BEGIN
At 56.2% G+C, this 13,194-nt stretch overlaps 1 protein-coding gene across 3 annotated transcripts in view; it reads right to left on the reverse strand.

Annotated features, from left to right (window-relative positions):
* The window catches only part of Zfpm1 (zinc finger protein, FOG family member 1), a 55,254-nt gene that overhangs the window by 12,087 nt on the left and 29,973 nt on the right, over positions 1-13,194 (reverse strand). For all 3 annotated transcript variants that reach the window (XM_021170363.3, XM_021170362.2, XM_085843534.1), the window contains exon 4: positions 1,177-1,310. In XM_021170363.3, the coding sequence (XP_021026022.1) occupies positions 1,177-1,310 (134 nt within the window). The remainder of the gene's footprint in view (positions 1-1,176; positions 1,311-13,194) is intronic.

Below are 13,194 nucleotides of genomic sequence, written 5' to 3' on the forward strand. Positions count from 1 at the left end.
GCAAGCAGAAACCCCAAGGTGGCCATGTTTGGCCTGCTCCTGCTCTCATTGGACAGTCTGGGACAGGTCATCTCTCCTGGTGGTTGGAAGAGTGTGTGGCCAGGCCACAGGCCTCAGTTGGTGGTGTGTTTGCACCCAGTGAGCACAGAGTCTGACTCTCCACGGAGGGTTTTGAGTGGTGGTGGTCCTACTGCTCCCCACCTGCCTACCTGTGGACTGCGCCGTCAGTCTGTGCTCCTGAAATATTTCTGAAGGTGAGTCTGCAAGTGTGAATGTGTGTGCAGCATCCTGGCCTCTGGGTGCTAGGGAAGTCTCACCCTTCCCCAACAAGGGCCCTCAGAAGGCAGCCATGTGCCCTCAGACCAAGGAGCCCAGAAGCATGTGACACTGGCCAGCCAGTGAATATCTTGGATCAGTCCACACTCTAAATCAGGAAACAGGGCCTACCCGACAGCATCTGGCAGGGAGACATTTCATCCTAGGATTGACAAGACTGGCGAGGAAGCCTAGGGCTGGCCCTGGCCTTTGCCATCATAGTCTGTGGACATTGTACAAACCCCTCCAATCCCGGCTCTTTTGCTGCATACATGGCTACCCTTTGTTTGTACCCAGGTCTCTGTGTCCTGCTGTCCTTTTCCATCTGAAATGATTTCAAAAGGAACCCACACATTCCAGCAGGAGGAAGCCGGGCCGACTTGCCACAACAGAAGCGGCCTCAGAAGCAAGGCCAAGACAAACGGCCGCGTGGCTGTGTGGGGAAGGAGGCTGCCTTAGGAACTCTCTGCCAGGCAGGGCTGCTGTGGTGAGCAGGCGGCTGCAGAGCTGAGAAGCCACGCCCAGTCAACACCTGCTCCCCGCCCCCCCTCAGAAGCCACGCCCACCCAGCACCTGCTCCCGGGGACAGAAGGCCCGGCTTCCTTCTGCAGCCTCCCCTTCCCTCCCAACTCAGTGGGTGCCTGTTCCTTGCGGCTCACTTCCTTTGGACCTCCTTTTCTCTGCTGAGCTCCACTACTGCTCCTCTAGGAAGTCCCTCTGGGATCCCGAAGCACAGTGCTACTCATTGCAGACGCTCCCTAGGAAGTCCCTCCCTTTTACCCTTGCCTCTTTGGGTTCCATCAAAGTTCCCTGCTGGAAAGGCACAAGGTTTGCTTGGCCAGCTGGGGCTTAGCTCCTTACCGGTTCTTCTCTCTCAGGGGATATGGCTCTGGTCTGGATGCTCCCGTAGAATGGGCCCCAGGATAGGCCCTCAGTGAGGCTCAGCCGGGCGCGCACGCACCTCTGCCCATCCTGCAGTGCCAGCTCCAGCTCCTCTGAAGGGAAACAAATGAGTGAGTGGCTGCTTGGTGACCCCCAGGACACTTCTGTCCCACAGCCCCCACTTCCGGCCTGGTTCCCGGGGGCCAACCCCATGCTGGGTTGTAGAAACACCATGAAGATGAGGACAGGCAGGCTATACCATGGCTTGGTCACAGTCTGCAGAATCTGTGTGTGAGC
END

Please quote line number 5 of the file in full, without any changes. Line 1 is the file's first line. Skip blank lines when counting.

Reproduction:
GCAAGCAGAAACCCCAAGGTGGCCATGTTTGGCCTGCTCCTGCTCTCATTGGACAGTCTGGGACAGGTCATCTCTCCTGGTGGTTGGAAGAGTGTGTGGCCAGGCCACAGGCCTCAGTTGGTGGTGTGTTTGCACCCAGTGAGCACAGAGTCTGACTCTCCACGGAGGGTTTTGAGTGGTGGTGGTCCTACTGCTCCCCACCTGCCTACCTGTGGACTGCGCCGTCAGTCTGTGCTCCTGAAATATTTCTGAAGGTGAGTCTGCAAGTGTGAATGTGTGTGCAGCATCCTGGCCTCTGGGTGCTAGGGAAGTCTCACCCTTCCCCAACAAGGGCCCTCAGAAGGCAGCCATGTGCCCTCAGACCAAGGAGCCCAGAAGCATGTGACACTGGCCAGCCAGTGAATATCTTGGATCAGTCCACACTCTAAATCAGGAAACAGGGCCTACCCGACAGCATCTGGCAGGGAGACATTTCATCCTAGGATTGACAAGACTGGCGAGGAAGCCTAGGGCTGGCCCTGGCCTTTGCCATCATAGTCTGTGGACATTGTACAAACCCCTCCAATCCCGGCTCTTTTGCTGCATACATGGCTACCCTTTGTTTGTACCCAGGTCTCTGTGTCCTGCTGTCCTTTTCCATCTGAAATGATTTCAAAAGGAACCCACACATTCCAGCAGGAGGAAGCCGGGCCGACTTGCCACAACAGAAGCGGCCTCAGAAGCAAGGCCAAGACAAACGGCCGCGTGGCTGTGTGGGGAAGGAGGCTGCCTTAGGAACTCTCTGCCAGGCAGGGCTGCTGTGGTGAGCAGGCGGCTGCAGAGCTGAGAAGCCACGCCCAGTCAACACCTGCTCCCCGCCCCCCCTCAGAAGCCACGCCCACCCAGCACCTGCTCCCGGGGACAGAAGGCCCGGCTTCCTTCTGCAGCCTCCCCTTCCCTCCCAACTCAGTGGGTGCCTGTTCCTTGCGGCTCACTTCCTTTGGACCTCCTTTTCTCTGCTGAGCTCCACTACTGCTCCTCTAGGAAGTCCCTCTGGGATCCCGAAGCACAGTGCTACTCATTGCAGACGCTCCCTAGGAAGTCCCTCCCTTTTACCCTTGCCTCTTTGGGTTCCATCAAAGTTCCCTGCTGGAAAGGCACAAGGTTTGCTTGGCCAGCTGGGGCTTAGCTCCTTACCGGTTCTTCTCTCTCAGGGGATATGGCTCTGGTCTGGATGCTCCCGTAGAATGGGCCCCAGGATAGGCCCTCAGTGAGGCTCAGCCGGGCGCGCACGCACCTCTGCCCATCCTGCAGTGCCAGCTCCAGCTCCTCTGAAGGGAAACAAATGAGTGAGTGGCTGCTTGGTGACCCCCAGGACACTTCTGTCCCACAGCCCCCACTTCCGGCCTGGTTCCCGGGGGCCAACCCCATGCTGGGTTGTAGAAACACCATGAAGATGAGGACAGGCAGGCTATACCATGGCTTGGTCACAGTCTGCAGAATCTGTGTGTGAGC